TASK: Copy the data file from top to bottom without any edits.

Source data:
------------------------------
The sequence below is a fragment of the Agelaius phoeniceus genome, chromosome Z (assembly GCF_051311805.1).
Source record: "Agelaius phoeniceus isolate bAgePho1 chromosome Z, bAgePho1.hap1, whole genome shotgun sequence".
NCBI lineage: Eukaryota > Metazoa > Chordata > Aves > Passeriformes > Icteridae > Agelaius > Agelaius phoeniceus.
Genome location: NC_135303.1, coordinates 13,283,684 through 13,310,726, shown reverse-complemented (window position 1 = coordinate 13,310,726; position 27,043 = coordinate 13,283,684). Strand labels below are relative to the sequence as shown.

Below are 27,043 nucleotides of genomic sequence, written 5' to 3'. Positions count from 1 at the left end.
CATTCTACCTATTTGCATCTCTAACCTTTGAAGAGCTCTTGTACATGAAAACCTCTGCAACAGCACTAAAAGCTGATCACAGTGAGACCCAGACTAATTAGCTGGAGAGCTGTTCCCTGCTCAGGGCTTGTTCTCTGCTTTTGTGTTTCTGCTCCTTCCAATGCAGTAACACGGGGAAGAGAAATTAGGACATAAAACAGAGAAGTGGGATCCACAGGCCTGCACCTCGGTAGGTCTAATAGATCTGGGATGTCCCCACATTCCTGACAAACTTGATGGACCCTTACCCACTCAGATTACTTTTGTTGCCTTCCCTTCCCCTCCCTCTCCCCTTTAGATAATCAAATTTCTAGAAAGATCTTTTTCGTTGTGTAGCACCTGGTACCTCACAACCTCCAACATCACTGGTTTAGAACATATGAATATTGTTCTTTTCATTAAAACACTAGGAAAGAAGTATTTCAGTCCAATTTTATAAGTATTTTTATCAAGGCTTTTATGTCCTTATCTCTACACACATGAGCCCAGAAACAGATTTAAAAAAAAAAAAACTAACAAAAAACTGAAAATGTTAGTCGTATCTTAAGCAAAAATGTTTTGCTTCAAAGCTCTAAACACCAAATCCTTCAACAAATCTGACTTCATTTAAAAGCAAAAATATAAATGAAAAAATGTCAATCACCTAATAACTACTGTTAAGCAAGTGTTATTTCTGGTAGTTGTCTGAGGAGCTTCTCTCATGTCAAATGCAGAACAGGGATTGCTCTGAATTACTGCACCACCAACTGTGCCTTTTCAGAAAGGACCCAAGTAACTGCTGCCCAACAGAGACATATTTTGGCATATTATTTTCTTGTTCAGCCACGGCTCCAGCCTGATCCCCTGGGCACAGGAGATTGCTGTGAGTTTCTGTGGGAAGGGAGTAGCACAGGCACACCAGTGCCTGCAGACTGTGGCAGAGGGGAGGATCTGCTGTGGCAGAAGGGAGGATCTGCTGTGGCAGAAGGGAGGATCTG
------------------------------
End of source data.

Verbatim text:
The sequence below is a fragment of the Agelaius phoeniceus genome, chromosome Z (assembly GCF_051311805.1).
Source record: "Agelaius phoeniceus isolate bAgePho1 chromosome Z, bAgePho1.hap1, whole genome shotgun sequence".
NCBI lineage: Eukaryota > Metazoa > Chordata > Aves > Passeriformes > Icteridae > Agelaius > Agelaius phoeniceus.
Genome location: NC_135303.1, coordinates 13,283,684 through 13,310,726, shown reverse-complemented (window position 1 = coordinate 13,310,726; position 27,043 = coordinate 13,283,684). Strand labels below are relative to the sequence as shown.

Below are 27,043 nucleotides of genomic sequence, written 5' to 3'. Positions count from 1 at the left end.
CATTCTACCTATTTGCATCTCTAACCTTTGAAGAGCTCTTGTACATGAAAACCTCTGCAACAGCACTAAAAGCTGATCACAGTGAGACCCAGACTAATTAGCTGGAGAGCTGTTCCCTGCTCAGGGCTTGTTCTCTGCTTTTGTGTTTCTGCTCCTTCCAATGCAGTAACACGGGGAAGAGAAATTAGGACATAAAACAGAGAAGTGGGATCCACAGGCCTGCACCTCGGTAGGTCTAATAGATCTGGGATGTCCCCACATTCCTGACAAACTTGATGGACCCTTACCCACTCAGATTACTTTTGTTGCCTTCCCTTCCCCTCCCTCTCCCCTTTAGATAATCAAATTTCTAGAAAGATCTTTTTCGTTGTGTAGCACCTGGTACCTCACAACCTCCAACATCACTGGTTTAGAACATATGAATATTGTTCTTTTCATTAAAACACTAGGAAAGAAGTATTTCAGTCCAATTTTATAAGTATTTTTATCAAGGCTTTTATGTCCTTATCTCTACACACATGAGCCCAGAAACAGATTTAAAAAAAAAAAAACTAACAAAAAACTGAAAATGTTAGTCGTATCTTAAGCAAAAATGTTTTGCTTCAAAGCTCTAAACACCAAATCCTTCAACAAATCTGACTTCATTTAAAAGCAAAAATATAAATGAAAAAATGTCAATCACCTAATAACTACTGTTAAGCAAGTGTTATTTCTGGTAGTTGTCTGAGGAGCTTCTCTCATGTCAAATGCAGAACAGGGATTGCTCTGAATTACTGCACCACCAACTGTGCCTTTTCAGAAAGGACCCAAGTAACTGCTGCCCAACAGAGACATATTTTGGCATATTATTTTCTTGTTCAGCCACGGCTCCAGCCTGATCCCCTGGGCACAGGAGATTGCTGTGAGTTTCTGTGGGAAGGGAGTAGCACAGGCACACCAGTGCCTGCAGACTGTGGCAGAGGGGAGGATCTGCTGTGGCAGAAGGGAGGATCTGCTGTGGCAGAAGGGAGGATCTG